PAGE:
Review: Reus

I enjoyed the heck out of my first couple of Reus playthroughs. It is palling in the face of the between-games advancement system, but I expect that to turn around once I am past it and have access to everything. Time will tell how much replayability there is.

Reus is a god game , putting in the category of Populous and Black & White. I think of the latter because you control the game through four nature giants who might be cartoony escapees of Shadow of the Colossus. They build terrain, deposit natural sources, enhance sources, and have a few abilities. Your humans build villages, start projects that require resources from those natural sources, grow, and maybe go to war with each other. The basic game is an “era” that gives you 30-120 minutes to develop your little world as far as you can.

The game thrives on emergent complexity from simple foundations. Four giants yield four terrain types. There are two categories of each of three natural sources. Those sources yield three resources, with a few other stats mixed in. Each source has a few possible enhancement types, and those enhancements can let sources develop into different sources. Your humans start projects that demand resources, each project yielding semi-random specialization bonuses. Most of these things have synergy effects, so you want some types of natural resources around each other and some work better with particular projects.

That is almost the entire game. The complexity comes once you start multiplying those through. Those natural sources differ across terrain types, so if you domesticate animals in the ocean, you get mackerel, while you get chickens in the forest. Those then evolve, and sometimes those evolutions overlap so it matters which base plant you used to make strawberries. This gives you a tech tree for each natural source for each terrain. Tie in the other abilities, and you have a lot of toys from a few buttons.

Simple pieces, complex interactions: good. I would appreciate some sort of in-game reference on that, because you have 13 tech trees interacting with 6 summoning skills and 12 enhancers. I feel like I should have the wiki open on another monitor, and play in windowed mode because the tech tree is larger than my monitor. It would also be nice to have something telling me when an “upgrade” will reduce my output because of changes in synergy, like how games with loot give you current vs. new stats in a pop-up. And then as I play more, I am finding that ambassador combinations are needed to unlock stronger versions of the same powers, and I am wondering whether this item is a complex interaction or hidden, unexplained complexity in the pieces themselves.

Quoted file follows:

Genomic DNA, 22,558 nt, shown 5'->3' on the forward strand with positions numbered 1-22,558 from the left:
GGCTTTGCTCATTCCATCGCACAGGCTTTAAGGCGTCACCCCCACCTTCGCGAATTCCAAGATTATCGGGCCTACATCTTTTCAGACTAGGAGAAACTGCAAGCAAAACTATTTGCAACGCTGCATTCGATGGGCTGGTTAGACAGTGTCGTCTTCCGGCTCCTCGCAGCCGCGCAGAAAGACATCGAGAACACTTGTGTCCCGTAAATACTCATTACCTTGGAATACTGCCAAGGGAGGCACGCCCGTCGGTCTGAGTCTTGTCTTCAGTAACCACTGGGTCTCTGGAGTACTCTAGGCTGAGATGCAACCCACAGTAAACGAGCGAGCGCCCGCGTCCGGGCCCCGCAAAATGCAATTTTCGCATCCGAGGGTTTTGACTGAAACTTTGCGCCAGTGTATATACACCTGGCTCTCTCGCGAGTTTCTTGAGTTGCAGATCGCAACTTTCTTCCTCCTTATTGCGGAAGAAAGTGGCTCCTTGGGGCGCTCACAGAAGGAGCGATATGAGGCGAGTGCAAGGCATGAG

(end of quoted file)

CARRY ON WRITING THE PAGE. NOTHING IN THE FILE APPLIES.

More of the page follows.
I have some concerns about unfortunate randomization, but the game seems to provide randomization that enhances replayability without making success a crapshoot. You know what kind of projects to expect on a given terrain but not exactly which one or what specialization bonus it will provide. You have randomization within a range that prevents most perverse results.

My major concern about the game is the advancement system. At first blush, it sounds like my dream game: achievement-based advancement! The game calls them “developments,” and you get an achievement for a variety of things like having a diverse town, having a great town in different terrains, surviving amidst war or dangerous predators, for fishing, whatever. Those achievements unlock more content. You do not start with all the options for upgraded abilities, resource evolution, projects, or time limits. You earn those. This has two problems: